2. ^ a b Daviscup.com. "Erik Worm profile". London, Great Britain: International Tennis Federation. Retrieved November 18, 2012. 
  3. ^ "Roland-Garros 1926 (Grand Slam) - Men singles" (PDF). fft.fr. Paris, France: Fédération Française de Tennis. 2006. Retrieved November 18, 2012. 
  4. ^ a b "Tennis". Jornada deportiva (in Spanish) (Barcelona, Spain: J. Torrens) 3 (155): 21. May 23, 1923. Retrieved November 18, 2012. 
  5. ^ a b c Palle "Banks" Jørgensen; Klaus B. Johansen (September 3, 2012). "Tennishistorie" [Tennis history]. b93.dk (in Danish). Copenhagen, Denmark: Boldklubben af 1893. Retrieved November 18, 2012. 
  6. ^ a b "Patterson's conqueror". The Sydney Morning Herald (Sydney, Australia: John Fairfax and Sons) (28,165): 10. April 12, 1928. Retrieved November 18, 2012. 
  7. ^ a b "Miss Alice Beers - secret wedding; Her Marriage to Erik Worm in Municipal Chapel a Surprise to Parents (excerpt 1)". The New York Times (New York, United States: Ochs-Sulzberger family). January 21, 1923. Retrieved November 18, 2012.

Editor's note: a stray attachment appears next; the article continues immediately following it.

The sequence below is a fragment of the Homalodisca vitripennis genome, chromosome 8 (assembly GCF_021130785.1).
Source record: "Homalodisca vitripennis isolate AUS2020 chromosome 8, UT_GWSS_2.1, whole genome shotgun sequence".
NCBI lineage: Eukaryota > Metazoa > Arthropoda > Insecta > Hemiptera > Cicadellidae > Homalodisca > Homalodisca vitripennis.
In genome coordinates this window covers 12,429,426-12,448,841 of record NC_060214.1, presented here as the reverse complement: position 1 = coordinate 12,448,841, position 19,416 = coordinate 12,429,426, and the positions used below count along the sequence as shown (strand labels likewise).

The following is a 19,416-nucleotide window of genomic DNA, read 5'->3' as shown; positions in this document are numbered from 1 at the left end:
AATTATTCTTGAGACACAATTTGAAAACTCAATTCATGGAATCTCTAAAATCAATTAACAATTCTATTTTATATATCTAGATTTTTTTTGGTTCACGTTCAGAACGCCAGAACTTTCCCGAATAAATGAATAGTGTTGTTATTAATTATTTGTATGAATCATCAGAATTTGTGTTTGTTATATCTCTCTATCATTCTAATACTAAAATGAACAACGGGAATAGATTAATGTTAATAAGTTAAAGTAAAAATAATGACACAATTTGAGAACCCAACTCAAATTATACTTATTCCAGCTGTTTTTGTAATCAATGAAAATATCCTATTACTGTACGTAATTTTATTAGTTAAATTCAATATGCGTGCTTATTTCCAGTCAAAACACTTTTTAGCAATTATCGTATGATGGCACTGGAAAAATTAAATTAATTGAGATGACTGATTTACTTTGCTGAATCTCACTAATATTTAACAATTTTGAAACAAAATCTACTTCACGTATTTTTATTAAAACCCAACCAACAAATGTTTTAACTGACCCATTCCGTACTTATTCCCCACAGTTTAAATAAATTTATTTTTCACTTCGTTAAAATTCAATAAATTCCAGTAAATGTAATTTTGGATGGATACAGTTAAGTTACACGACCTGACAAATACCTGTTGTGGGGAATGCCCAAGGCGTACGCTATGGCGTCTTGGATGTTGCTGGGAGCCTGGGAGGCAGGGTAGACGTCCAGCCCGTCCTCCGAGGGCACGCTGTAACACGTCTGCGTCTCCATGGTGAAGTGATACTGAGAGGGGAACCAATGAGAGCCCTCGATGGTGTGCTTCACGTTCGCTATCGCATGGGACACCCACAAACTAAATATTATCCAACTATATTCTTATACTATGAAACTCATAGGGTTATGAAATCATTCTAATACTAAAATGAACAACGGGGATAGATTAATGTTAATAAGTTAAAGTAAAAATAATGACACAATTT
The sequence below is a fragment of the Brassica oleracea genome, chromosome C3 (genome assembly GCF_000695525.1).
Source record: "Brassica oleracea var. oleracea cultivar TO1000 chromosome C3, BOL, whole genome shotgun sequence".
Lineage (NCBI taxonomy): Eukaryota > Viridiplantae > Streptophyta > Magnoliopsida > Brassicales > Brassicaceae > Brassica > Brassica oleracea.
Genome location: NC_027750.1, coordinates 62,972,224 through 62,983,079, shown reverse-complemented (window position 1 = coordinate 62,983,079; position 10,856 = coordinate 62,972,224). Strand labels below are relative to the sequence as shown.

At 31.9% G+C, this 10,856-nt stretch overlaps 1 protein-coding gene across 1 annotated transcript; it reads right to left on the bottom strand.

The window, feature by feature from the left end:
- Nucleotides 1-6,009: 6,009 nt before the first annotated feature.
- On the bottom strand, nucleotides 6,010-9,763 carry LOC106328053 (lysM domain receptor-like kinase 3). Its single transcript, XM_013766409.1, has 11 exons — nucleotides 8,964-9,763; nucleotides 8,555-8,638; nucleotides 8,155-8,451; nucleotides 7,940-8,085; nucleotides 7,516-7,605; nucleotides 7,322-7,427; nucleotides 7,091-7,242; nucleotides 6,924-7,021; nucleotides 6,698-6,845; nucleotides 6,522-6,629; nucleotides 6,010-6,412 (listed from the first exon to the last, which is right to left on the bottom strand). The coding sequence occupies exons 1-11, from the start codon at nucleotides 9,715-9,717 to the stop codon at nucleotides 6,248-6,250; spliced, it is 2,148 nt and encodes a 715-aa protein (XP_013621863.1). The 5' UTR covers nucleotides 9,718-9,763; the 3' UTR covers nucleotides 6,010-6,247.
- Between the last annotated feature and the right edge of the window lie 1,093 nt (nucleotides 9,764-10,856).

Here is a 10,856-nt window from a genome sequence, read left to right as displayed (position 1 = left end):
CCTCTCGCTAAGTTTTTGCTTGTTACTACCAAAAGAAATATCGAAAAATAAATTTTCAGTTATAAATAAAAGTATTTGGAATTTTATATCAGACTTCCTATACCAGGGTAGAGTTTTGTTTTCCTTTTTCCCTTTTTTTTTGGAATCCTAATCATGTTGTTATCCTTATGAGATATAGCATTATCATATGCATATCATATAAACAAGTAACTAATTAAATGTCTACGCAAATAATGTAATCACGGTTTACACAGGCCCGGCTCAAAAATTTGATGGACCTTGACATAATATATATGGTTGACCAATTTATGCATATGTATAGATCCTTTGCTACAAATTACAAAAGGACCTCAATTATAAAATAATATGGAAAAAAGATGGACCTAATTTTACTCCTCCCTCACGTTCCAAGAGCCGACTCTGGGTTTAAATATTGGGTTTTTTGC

8. ^ "Manuel Alonso is net victor, Buffalo". The Lewiston Daily Sun (Lewiston, Maine, United States: Daily Sun Pub. Co.). XXXIV: 11. February 23, 1926. Retrieved November 18, 2012. 
  9. ^ Albert Lejeune, ed. (February 1, 1927). "Tennis sur la Cote D'Azur" [Tennis at the Cote D'Azur]. Le Petit Niçois (in French) (Nice, France: Borriglione) 48 (32): 2. Retrieved November 18, 2012. 
  10. ^ Albert Lejeune, ed. (February 7, 1927). "Tennis sur la Cote D'Azur" [Tennis at the Cote D'Azur]. Le Petit Niçois (in French) (Nice, France: Borriglione) 48 (38): 2. Retrieved November 18, 2012. 
  11. ^ a b "Petersent lehengerelte Kehrling" [Kehrling demolished Petersen] (in Hungarian). Budapest, Hungary: Huszadik század. June 1927. Retrieved November 18, 2012.